I'm not really sure why we make a lot of noise to ring in the new year. Somewhere I seem to recall it has something do do with scaring away evil spirits. At any rate, here is a simple project you can easily put together in a couple of hours and I guarantee: it's noisy!
You've probably seen these before. It's a simple gear that ratchets against a thin strip of wood to make a loud noise as you spin it. It is known as a gragger, used in the Jewish festival of Purim, as well as a watchman's rattle, to be used as an alarm.
It's only a rattle
In Lewis Carroll's Through the Looking Glass, Alice encounters Tweedledum who is angry because Tweedledee has broken his rattle. After examining the object, Alice remarks, "It's only a rattle...not a rattlesnake, you know." Alice was always quick with a quip.
In both of his Alice books Carroll employed John Tenniel, a brilliant, if somewhat temperamental artist to provide illustrations. Tenniel was a master at carefully reading Carroll's text and provided amazingly detailed drawings. In this scene we can see Tweedledum's rattle on the ground. He's angry, Alice is attempting to console him over his loss, and Tweedledee is hiding under an umbrella.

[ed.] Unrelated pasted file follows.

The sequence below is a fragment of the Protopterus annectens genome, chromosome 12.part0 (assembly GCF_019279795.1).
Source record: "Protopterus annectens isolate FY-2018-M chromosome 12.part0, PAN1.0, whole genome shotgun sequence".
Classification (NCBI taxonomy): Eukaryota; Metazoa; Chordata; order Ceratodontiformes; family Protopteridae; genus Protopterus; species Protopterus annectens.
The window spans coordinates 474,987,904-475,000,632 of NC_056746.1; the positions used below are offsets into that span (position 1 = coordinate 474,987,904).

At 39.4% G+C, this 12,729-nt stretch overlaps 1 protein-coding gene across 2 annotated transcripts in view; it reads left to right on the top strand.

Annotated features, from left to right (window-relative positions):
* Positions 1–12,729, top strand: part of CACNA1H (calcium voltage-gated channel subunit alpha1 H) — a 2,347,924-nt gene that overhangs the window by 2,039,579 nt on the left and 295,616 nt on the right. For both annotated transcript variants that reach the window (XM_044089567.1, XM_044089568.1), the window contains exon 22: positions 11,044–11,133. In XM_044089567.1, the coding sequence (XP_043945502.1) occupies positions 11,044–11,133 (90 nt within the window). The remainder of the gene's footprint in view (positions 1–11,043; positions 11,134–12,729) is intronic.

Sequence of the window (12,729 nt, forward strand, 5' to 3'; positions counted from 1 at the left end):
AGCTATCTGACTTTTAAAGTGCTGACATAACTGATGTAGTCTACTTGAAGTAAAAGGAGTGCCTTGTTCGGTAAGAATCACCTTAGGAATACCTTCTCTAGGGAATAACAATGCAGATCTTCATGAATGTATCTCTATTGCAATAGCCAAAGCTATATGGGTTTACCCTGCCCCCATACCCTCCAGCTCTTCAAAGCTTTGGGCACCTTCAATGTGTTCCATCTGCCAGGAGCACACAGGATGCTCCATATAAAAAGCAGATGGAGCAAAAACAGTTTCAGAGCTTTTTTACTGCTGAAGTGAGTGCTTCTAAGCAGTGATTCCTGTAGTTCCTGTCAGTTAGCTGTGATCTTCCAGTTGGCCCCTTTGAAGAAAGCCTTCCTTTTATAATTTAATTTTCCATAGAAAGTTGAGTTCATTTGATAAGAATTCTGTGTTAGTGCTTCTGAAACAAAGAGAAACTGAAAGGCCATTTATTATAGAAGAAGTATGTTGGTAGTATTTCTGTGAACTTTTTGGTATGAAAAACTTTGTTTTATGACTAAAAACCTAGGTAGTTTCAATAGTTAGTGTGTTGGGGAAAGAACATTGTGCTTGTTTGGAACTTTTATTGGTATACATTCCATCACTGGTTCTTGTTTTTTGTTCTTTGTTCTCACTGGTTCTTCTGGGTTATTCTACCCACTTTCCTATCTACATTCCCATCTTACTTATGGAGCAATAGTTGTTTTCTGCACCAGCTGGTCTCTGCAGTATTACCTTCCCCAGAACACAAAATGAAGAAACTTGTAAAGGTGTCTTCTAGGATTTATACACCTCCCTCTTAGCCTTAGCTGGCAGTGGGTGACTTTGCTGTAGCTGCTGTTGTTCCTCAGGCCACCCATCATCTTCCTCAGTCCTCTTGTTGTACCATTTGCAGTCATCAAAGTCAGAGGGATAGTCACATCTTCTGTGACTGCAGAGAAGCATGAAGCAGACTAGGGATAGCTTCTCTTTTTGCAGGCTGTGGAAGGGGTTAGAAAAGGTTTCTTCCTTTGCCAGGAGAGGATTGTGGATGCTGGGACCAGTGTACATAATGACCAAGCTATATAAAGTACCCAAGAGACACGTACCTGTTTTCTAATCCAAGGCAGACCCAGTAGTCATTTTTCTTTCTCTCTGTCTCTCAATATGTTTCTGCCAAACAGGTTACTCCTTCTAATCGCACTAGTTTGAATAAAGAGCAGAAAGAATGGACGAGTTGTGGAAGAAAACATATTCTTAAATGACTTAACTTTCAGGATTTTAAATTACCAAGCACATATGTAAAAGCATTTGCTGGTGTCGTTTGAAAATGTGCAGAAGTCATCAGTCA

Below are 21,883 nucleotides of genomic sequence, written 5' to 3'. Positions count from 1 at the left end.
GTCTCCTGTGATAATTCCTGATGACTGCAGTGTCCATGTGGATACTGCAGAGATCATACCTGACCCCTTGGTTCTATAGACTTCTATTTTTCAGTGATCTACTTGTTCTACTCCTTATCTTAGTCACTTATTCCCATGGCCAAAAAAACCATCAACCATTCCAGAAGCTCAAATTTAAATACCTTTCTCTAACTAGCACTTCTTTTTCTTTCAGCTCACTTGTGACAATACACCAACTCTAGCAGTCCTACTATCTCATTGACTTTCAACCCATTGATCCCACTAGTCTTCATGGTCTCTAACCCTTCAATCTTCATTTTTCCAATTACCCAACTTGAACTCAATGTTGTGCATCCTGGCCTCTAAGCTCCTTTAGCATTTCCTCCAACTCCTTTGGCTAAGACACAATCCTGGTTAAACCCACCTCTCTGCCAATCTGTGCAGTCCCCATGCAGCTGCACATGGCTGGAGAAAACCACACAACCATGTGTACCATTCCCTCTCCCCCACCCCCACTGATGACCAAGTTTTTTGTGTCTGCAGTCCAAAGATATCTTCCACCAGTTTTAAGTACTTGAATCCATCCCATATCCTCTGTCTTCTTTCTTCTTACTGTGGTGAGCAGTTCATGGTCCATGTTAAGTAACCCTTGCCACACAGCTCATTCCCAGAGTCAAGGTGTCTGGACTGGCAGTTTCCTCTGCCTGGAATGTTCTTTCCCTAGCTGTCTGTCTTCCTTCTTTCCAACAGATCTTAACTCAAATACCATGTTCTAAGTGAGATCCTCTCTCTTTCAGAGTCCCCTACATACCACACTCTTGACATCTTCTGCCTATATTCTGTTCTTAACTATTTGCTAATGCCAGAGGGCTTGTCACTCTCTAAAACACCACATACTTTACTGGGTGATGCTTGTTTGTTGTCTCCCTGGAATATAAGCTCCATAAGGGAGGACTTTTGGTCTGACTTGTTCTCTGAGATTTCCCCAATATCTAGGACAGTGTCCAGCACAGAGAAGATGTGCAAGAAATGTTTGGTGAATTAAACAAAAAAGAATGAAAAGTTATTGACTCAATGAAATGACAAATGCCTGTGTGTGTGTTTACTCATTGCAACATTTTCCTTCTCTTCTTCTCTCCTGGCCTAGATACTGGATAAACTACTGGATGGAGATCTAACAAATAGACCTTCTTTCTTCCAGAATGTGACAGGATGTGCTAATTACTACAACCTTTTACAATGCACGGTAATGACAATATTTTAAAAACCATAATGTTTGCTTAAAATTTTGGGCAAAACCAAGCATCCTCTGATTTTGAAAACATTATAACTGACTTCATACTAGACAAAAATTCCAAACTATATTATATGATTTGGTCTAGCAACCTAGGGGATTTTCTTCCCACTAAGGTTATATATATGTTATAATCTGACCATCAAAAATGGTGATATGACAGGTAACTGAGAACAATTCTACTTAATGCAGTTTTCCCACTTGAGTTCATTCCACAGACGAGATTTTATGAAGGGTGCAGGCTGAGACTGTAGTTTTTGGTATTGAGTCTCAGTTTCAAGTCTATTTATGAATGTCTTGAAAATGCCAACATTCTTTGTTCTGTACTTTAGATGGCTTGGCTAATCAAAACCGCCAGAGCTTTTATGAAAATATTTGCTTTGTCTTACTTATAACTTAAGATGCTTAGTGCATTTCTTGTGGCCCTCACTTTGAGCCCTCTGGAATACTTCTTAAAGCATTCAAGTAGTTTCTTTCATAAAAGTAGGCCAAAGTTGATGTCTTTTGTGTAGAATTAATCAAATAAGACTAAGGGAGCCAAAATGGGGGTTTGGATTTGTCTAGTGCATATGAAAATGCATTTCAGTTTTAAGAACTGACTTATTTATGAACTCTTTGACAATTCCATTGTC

The White Knight
Interestingly, the White Knight (who is forever falling off his horse) can also be seen with a watchman's rattle in Tenniel's illustration in the frontispiece of the book. (Look carefully on the front of his horse. Click through for a larger image.) Both the red and the white knights move quite erratically throughout the story: naturally, they are chess pieces and well, the knights do move in an odd manner in the game. I suspect the White Knight would often need to signal for help using his rattle, considering how often he fell from his mount!
John Tenniel also drew cartoons for Punch Magazine. Here's a great picture of a rattle from the Jan. 19, 1856 issue. I like that the body of the rattle appears to be one piece, so this is the style I wanted to copy in my design. It's yours to guess what's going on in the illustration. I tend to think the fellow is frightening a flock of birds to take air before firing upon them. Or perhaps he's acting as a scarecrow to protect a crop.
Well, that was a long way to go to get to my rattle. I made it out of a piece of oak and three thicknesses of dowels. Enjoy the video and the project!